First the Austrian Presidency ripped away from one of Austria's modern Nazis. Then the Dutch elections that sidelined Wilders. Now France's Macron drowns Le Pen's Presidential bid, 66% to 34%.
The end? Or the end of the beginning?
The big majority are certainly breathing easier in France, albeit for quite different reasons than the current EU leaders that face elections, or those traditional party leaders that have been playing brinkmanship, as in Portugal or Spain.
There are already many new projections about the EU's future in the traditional media. The Trump phenomena and Britain's right wing Brexit (that appears now to all mainstream commentators to be inevitable) seem for the time being to have been corralled into an Anglo-Saxon enclave in the West.
The French elections, and there are still vital Parliamentary elections to come, were always going to be the political cockpit of Europe. And Macron's substantial victory will increase confidence in the EU that they can defeat what they have come to call populism - from both the right - and the left. But the victory of the establishment deserves closer inspection.
Starting with Macron himself; Europe has seen this type of messiah before. In Italy, Matteo Renzi became Prime Minster from the new Social Democrat Party (established in 2007, a year before Berlusconi's Forza Italia dissolved - for the first time.) At the age of 39 Renzi announced the end of the 'right' and of the traditional 'left' in Italian politics when his new party swept to power in 2013. He was swept out again by a referendum three years later, apparently on an undemocratic constitutional issue, actually because his anti-working class Jobs Act, which abolished article 13 of the workers statute the year before. Renzi saw himself as a 'middle-way' type of politician (following Clinton and Blair.)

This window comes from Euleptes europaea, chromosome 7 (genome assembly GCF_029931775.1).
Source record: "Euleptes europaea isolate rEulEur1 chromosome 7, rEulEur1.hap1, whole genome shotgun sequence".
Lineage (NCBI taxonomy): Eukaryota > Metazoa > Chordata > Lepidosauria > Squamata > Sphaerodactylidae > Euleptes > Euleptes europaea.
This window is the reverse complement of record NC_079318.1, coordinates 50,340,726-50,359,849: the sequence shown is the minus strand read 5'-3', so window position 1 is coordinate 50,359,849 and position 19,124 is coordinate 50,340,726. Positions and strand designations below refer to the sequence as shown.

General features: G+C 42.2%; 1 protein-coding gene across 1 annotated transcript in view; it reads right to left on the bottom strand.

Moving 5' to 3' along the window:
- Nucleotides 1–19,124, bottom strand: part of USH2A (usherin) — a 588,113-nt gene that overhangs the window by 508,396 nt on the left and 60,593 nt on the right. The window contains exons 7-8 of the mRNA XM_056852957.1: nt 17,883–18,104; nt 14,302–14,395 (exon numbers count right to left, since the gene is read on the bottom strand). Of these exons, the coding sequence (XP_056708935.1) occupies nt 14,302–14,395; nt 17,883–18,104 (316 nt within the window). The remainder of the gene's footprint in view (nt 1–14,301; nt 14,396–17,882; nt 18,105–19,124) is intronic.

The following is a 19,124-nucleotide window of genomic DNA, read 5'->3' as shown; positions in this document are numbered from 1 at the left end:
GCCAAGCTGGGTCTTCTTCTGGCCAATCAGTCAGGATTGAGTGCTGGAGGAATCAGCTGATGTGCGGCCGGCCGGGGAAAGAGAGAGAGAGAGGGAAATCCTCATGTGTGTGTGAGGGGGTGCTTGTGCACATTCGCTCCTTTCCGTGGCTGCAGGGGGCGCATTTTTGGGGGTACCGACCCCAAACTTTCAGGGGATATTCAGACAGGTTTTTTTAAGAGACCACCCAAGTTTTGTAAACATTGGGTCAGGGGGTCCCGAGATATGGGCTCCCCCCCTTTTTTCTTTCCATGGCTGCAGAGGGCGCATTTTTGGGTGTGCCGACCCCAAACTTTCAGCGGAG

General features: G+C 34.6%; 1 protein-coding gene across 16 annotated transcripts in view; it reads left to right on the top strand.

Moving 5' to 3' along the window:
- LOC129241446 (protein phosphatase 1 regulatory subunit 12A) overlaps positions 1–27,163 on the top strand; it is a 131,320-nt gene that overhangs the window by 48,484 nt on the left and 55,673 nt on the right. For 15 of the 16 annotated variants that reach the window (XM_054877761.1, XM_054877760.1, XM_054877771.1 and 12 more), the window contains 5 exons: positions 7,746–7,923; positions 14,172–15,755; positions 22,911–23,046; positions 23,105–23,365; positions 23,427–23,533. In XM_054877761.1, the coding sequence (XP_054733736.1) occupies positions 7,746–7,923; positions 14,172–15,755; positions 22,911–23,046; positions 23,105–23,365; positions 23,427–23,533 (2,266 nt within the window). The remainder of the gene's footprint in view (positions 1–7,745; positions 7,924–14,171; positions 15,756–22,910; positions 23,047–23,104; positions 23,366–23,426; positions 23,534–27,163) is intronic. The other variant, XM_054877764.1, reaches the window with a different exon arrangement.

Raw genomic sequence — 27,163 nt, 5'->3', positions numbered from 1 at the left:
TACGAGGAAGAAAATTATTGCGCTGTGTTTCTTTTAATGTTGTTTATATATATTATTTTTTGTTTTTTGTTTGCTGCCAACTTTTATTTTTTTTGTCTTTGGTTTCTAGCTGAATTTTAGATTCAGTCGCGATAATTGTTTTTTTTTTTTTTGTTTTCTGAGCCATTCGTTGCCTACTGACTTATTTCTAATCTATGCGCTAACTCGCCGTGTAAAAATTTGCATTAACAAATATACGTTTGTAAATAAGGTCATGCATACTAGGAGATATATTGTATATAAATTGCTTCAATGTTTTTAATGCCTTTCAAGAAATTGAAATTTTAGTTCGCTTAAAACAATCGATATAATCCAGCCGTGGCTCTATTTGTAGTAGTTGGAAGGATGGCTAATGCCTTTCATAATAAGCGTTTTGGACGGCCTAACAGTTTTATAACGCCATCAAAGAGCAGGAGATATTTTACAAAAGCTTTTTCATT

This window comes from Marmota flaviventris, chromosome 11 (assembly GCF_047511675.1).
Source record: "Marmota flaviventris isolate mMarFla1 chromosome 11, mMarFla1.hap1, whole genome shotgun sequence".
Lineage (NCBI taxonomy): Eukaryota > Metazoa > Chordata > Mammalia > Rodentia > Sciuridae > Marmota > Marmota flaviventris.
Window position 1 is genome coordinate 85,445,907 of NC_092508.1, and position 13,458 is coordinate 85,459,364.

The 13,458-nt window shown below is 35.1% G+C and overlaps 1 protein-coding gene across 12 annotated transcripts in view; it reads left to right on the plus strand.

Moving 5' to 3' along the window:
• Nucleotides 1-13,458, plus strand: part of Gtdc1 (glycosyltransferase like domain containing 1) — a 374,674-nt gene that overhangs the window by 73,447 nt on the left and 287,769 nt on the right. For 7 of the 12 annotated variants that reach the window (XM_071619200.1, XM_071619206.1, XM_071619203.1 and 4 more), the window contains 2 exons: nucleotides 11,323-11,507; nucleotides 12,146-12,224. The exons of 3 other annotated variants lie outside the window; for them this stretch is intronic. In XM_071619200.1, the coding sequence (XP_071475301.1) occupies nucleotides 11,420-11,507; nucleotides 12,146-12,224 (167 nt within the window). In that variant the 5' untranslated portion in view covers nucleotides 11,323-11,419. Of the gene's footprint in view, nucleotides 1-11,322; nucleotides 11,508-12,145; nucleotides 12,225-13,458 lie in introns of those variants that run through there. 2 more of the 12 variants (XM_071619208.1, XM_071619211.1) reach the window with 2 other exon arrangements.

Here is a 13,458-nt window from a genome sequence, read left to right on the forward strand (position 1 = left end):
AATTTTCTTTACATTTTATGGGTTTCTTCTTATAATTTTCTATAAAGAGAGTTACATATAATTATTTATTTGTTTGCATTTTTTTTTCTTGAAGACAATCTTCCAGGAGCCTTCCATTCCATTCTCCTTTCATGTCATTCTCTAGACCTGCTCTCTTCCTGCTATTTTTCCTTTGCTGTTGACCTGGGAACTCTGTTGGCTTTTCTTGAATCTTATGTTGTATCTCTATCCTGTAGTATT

Rolling Europe's years back to the 1920s and 1930s, 'National Governments' of various sorts were established, led by the establishment, under the threat of economic collapse and revolution. They were all gatherings of the 'great and good', the experts that would apply themselves to the nation's needs rather than petty squabbles between parties. They were all 'neither left nor right' except in their relentless battle with working class organisation. All immensely popular in their first elections, they all failed and all were broken by Fascist victories or by military destruction.
In the new millennium and in a new crisis of capitalist economics and politics, 'populism' has re-emerged by becoming its opposite. Macron, an absolutely typical ruling class populist, with all the relevant trappings (his own 'party'; his 'neither left nor rightism', his fear of and antagonism to the strength of organised workers - especially in the public sector) is the saviour - of the establishment - not just in France but across the EU! T'was ever thus.
Le Pen's vote also merits more attention.
The highest point for France's electoral experience of Fascism before Le Pen junior was Le Pen senior's bid in the Presidential elections of 2002. He scored 17.8% in the first round vote and 16.9% in the second. (5.5 million votes.) LP junior scored 21.3% in round one and 33.9% in round two. (10.6 million votes.) Note both the rise in % and in numbers of voters - and the 12.6% increase in votes from round one to round 2. Unlike the populist Macron who gathered his second vote from anti-fascists across the political spectrum, LP junior gathered more National Front support in her second round.